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José Ortega y Gasset on Humans - Dictionary of Arguments

Brocker I 193
Human/Ortega y Gasset: As a being that is destined for freedom, that is, always has to decide who he/she wants to be and how he/she wants to live - for "circumstances" cannot decide for him/her - the human is historically situated, existentially anchored in certain constellations of action and decision that he cannot ignore. They are a certain space of possibilities and options within which the human can act and decide to live on at all. They are his "purpose in life". About this purpose in life or "vital destiny" it is said: "The circumstances - the possibilities - are the given and imposed on us in our lives. They form our world. Life does not choose its world; it is found from the outset in a certain, inexchangeable world in this present world. Our world is the fateful component that enters our lives. But this vital determination is not the same as physical determination." (1).
However, this "vital determination" does not abolish the human's freedom of choice. It provides options. But within circumstances. These options are not identical to the circumstances.
Brocker I 196
Mass Human/Ortega: the "process of making masses" (See Mass/Ortega) has led to the fact that the average human has become master of society. He acts at his own discretion, asserts his/her way of enjoying and living, refuses any subordination and does not listen to anyone.
Brocker I 197
Def Mass Human/Ortega: 1. he/she is a statistical average size, a type, an anonymous bundle of characteristics ((s) Nevertheless, Ortega here does not speak of a type in the sense of category, but of individuals as one meets them in public and Ortega means that they lack an individuality.).
2. The mass human is emotionally determined, not primarily guided by reason and therefore easily influenced.
3. If the mass human is not distinguished by intelligence and responsibility. In the masses, the level of individual individuals decreases, both in intelligence and in personal responsibility. (See Collective Intelligence, See Masses/Freud).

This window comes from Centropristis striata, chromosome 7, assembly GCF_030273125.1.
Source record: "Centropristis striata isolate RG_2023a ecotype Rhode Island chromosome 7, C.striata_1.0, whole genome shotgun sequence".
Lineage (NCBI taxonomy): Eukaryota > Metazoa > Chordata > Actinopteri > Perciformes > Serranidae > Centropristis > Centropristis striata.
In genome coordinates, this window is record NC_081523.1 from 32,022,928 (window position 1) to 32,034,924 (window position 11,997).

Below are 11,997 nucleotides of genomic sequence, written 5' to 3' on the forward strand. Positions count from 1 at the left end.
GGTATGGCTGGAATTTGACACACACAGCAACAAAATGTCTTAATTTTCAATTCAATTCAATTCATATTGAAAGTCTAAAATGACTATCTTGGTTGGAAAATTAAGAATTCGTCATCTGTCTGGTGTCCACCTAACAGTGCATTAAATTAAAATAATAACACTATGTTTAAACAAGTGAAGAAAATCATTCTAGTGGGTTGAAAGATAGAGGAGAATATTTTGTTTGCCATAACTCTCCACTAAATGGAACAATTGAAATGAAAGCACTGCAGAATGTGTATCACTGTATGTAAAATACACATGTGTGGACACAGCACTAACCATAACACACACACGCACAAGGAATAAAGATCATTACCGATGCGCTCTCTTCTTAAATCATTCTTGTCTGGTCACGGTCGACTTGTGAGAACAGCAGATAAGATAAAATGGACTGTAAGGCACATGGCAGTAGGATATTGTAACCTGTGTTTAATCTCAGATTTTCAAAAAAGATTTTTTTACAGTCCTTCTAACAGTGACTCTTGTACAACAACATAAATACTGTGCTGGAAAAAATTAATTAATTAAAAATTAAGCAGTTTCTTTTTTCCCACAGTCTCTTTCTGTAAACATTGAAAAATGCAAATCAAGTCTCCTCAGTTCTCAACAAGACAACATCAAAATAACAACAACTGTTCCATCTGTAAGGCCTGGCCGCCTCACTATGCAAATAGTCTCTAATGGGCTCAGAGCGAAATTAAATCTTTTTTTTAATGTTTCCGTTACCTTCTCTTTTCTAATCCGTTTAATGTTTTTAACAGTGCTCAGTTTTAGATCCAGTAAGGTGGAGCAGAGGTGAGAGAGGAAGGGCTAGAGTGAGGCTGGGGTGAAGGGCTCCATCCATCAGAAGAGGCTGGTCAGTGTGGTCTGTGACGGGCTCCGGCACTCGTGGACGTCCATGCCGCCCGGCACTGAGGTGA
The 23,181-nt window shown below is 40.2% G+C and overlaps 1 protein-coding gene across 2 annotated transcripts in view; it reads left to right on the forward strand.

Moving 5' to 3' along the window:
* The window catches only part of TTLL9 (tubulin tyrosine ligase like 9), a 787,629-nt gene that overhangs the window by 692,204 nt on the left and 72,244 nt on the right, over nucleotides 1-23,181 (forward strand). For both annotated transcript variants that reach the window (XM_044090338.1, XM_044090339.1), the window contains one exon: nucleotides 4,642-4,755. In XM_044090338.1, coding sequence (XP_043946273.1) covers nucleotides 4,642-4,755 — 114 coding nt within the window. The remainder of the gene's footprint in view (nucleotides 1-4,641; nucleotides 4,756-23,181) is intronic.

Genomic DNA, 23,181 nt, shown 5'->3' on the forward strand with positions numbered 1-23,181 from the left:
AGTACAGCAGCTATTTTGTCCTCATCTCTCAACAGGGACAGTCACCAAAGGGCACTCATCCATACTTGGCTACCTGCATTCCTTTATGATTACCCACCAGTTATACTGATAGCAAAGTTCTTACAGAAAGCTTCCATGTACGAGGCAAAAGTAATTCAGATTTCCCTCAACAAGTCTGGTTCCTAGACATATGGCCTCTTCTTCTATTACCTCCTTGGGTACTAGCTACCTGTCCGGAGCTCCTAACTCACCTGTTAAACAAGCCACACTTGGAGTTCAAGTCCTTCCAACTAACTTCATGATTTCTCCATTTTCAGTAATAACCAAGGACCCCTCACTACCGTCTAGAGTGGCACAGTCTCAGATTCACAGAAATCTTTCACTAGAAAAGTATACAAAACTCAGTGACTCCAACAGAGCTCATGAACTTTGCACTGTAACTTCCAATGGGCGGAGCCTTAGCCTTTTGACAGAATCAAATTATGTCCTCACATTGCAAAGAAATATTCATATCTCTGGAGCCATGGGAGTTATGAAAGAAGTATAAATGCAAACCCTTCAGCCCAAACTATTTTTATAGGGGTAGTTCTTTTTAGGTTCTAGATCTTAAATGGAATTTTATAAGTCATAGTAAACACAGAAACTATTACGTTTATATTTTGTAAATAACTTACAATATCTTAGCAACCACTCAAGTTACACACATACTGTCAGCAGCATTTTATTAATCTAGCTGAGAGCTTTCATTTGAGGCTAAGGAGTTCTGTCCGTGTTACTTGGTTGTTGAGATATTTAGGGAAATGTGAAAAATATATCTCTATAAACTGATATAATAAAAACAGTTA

4. Characteristic: the uninhibited expansion of wishes and a fundamental ingratitude for everything that made his smooth, comfortable life possible. Similar to a spoiled child. (2)
5. Unlearnability: He/she is self-sufficient. He/she is satisfied with himself/herself as he/she is and does not feel the need to broaden his/her own horizon and go beyond it. (3)
Brocker I 198
For Ortega, the mass human is a product of liberal democracy, experimental science and technical industrialism (4).
See also Behaviour/Ortega.

1. José Ortega y Gasset, La Rebelión de las Masas (con un prólogo para franceses, un epílogo para ingleses y un apéndice: Dinámica del tiempo), Madrid 1937 (zuerst 1929). Dt.: José Ortega y Gasset, Der Aufstand der Massen, Reinbek 1956, S. 33.
2. Ebenda S. 41
3. Ebenda S. 44
4. Ebenda S. 39.

Thomas Gil, „Ortega y Gasset, Der Aufstand der Massen (1929)“ In: Manfred Brocker (Hg.) Geschichte des politischen Denkens. Das 20. Jahrhundert. Frankfurt/M. 2018

Explanation of symbols: Roman numerals indicate the source, arabic numerals indicate the page number. The corresponding books are indicated on the right hand side. ((s)…): Comment by the sender of the contribution. Translations: Dictionary of Arguments
The note [Author1]Vs[Author2] or [Author]Vs[term] is an addition from the Dictionary of Arguments. If a German edition is specified, the page numbers refer to this edition.
Ortega y Gasset, José
Brocker I
Manfred Brocker
Geschichte des politischen Denkens. Das 20. Jahrhundert Frankfurt/M. 2018

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Ed. Martin Schulz, access date 2021-04-11
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